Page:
The article deals with regional diagnostics as a method for studying the socio-economic space of Russia, the quality of the economic space and its regional differences, methods and tools for the sustainable development of regions.
Paradigm Shifts. Patterns and dynamics of innovation processes in urban planning and design.
Through the case study of the paradigm shift from modernist housing estates to compact mixed-use urban neighbourhoods this study investigates how profound novelties enter the discipline of urban planning and design. It neither focuses on the reasons for change (why?) nor on its results (what?), instead it seeks to provide insights on how a novel approach is created, disseminated and established as new routine. It finds that the compact mixed-use city model has been collectively produced and shaped by actors in an intense search for a new consensus in a milieu of heightened uncertainty, and it was successfully spread and established by referring to pressing needs in rather arbitrary ways. The study contributes to basic research in the fields of planning theory and planning history. The object of this research is the transformation in the conceptualization and planning of new housing estates in the Federal Republic of Germany and in Austria from the 1960s until today. The field of housing estates was one of the origins of the paradigm shift under investigation. As the provision of large-scale housing continues to pose a challenge to contemporary policy makers, understanding how novelties enter this field is of high importance.
This paper tests whether the implementation of a key market-oriented reform in post-Soviet Russia, property rights in land, proxied by the percent of privatized land by region, affected the pace of sub-national economic growth during two unprecedented expansion periods: 2001-2008 and 2010-2014. Individuals gained the Constitutional right to own land in 1993, but implementation was stalled. The pace of land privatization can be explained by arguably exogenous factors such as distance to Moscow, as well as climate and also regional political culture, proxied by concentration of votes in the 2004 presidential election. We show that this rate of land privatization in Russia’s regions was significantly associated with output growth in 2010-2014, confirming the policy importance of this measure for developing economies. Regions where private holdings expanded most rapidly with the enforcement of property rights in land, gained a competitive advantage in the growth process through increased investment in fixed assets and private consumption.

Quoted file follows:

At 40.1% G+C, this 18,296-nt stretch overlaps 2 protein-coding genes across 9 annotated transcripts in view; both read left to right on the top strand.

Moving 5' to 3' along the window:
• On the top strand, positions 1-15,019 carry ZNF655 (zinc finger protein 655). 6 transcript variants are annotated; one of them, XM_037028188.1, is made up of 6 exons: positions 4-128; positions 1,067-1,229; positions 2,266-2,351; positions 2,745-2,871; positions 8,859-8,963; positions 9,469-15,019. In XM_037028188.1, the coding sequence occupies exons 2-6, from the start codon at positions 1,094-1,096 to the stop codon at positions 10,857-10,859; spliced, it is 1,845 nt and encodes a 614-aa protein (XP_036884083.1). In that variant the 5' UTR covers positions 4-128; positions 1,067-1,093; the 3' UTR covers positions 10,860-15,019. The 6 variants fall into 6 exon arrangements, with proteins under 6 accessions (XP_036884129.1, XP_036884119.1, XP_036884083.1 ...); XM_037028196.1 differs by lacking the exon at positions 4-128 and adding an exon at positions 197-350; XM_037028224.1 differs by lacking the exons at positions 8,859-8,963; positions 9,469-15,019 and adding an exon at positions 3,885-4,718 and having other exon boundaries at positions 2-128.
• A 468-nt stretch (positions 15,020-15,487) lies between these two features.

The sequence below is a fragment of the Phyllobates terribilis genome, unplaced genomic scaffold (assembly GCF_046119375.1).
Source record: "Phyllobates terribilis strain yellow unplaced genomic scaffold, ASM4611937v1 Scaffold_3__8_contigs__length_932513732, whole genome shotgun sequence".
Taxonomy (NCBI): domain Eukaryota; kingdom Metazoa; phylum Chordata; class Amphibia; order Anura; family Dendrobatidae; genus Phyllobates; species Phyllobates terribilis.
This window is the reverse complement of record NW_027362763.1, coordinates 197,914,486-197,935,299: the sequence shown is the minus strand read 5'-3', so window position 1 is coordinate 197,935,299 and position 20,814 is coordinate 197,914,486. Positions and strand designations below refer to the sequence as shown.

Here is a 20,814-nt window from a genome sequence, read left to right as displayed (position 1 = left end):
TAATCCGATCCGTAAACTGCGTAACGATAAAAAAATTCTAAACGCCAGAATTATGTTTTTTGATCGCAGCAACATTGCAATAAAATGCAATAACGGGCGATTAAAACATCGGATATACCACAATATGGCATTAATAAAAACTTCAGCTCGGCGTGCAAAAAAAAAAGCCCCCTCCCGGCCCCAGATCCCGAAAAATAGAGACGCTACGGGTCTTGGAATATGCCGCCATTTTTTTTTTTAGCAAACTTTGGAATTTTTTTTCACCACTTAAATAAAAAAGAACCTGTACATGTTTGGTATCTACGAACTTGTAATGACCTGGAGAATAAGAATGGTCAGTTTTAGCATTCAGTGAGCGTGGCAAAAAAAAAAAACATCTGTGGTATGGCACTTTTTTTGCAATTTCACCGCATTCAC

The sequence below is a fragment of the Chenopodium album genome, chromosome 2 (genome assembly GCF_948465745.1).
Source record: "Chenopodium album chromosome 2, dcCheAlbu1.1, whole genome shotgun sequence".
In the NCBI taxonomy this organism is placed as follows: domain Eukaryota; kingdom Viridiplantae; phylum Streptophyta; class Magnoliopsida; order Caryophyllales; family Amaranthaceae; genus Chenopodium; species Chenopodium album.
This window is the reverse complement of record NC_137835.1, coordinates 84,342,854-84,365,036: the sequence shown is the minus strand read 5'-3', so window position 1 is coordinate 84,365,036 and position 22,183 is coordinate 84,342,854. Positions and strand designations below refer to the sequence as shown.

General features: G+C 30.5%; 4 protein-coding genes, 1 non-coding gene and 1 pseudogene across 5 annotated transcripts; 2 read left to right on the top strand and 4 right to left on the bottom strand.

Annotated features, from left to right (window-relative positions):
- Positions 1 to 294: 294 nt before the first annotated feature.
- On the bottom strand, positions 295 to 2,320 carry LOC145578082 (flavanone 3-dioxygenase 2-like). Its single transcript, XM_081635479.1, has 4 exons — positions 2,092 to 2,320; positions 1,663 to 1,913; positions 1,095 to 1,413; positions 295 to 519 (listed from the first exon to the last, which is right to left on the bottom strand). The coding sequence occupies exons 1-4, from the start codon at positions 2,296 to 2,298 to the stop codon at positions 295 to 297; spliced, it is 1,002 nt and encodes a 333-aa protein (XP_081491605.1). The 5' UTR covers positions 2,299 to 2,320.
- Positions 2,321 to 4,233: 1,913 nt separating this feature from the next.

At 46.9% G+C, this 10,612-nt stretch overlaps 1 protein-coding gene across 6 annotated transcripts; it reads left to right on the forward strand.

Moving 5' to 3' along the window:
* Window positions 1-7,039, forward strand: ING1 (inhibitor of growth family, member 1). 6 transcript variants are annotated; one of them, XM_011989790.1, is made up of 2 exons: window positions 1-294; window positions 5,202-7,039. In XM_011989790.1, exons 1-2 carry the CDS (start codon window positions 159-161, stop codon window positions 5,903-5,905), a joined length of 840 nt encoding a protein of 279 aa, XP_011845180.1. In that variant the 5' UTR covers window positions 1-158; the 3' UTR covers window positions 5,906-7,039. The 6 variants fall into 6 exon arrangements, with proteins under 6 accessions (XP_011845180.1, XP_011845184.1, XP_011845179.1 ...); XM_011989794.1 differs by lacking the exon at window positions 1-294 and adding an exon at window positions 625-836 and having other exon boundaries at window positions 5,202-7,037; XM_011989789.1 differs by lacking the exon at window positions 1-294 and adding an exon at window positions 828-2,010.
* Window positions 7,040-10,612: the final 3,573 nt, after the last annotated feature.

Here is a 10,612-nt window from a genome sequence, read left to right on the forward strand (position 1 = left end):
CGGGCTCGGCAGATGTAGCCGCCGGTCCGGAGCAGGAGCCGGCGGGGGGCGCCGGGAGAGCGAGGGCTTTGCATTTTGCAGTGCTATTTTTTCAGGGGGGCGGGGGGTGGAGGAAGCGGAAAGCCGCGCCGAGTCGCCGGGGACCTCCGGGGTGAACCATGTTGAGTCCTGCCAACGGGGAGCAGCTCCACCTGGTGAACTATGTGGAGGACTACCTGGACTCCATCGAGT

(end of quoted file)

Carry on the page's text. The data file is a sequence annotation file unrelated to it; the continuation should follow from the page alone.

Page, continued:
Organizing and regulating influence of public authorities on the activity of the population of the region, in order to streamline and reproduce, based on their power force.
In order to understand a country as large and diverse as Russia, it is extremely important to consider spatial patterns of economic development. As Russia looks for new drivers of economic growth, it is important to understand the structural conditions that have defined economic development in Russia’s regions. This report uses the Economic Potential Index (EPI) methodology to identify the conditions that drive regional development. Economic potential is the level of productivity that is possible for a region to achieve given its structural endowments, which are characteristics that are hard to alter in the short run. The methodology used in this report combines quantitative analysis of drivers of productivity across regions with in-depth case studies that focus on the role of regional governments and institutions in converting endowments into economic outcomes. This methodology generates insights that are relevant for both national and regional governments. The first chapter of this report provides an overview of regional development in Russia over the last 25 years and identifies “Russia-specific” national structural conditions that may affect regional development. The second chapter discusses the results of an assessment of economic potential at the regional level and the factors that shape it in Russia. The third chapter focuses on the role of national and regional governance, policy, and institutions in promoting economic development of the regions. The final chapter proposes policy priorities for both regional and national authorities.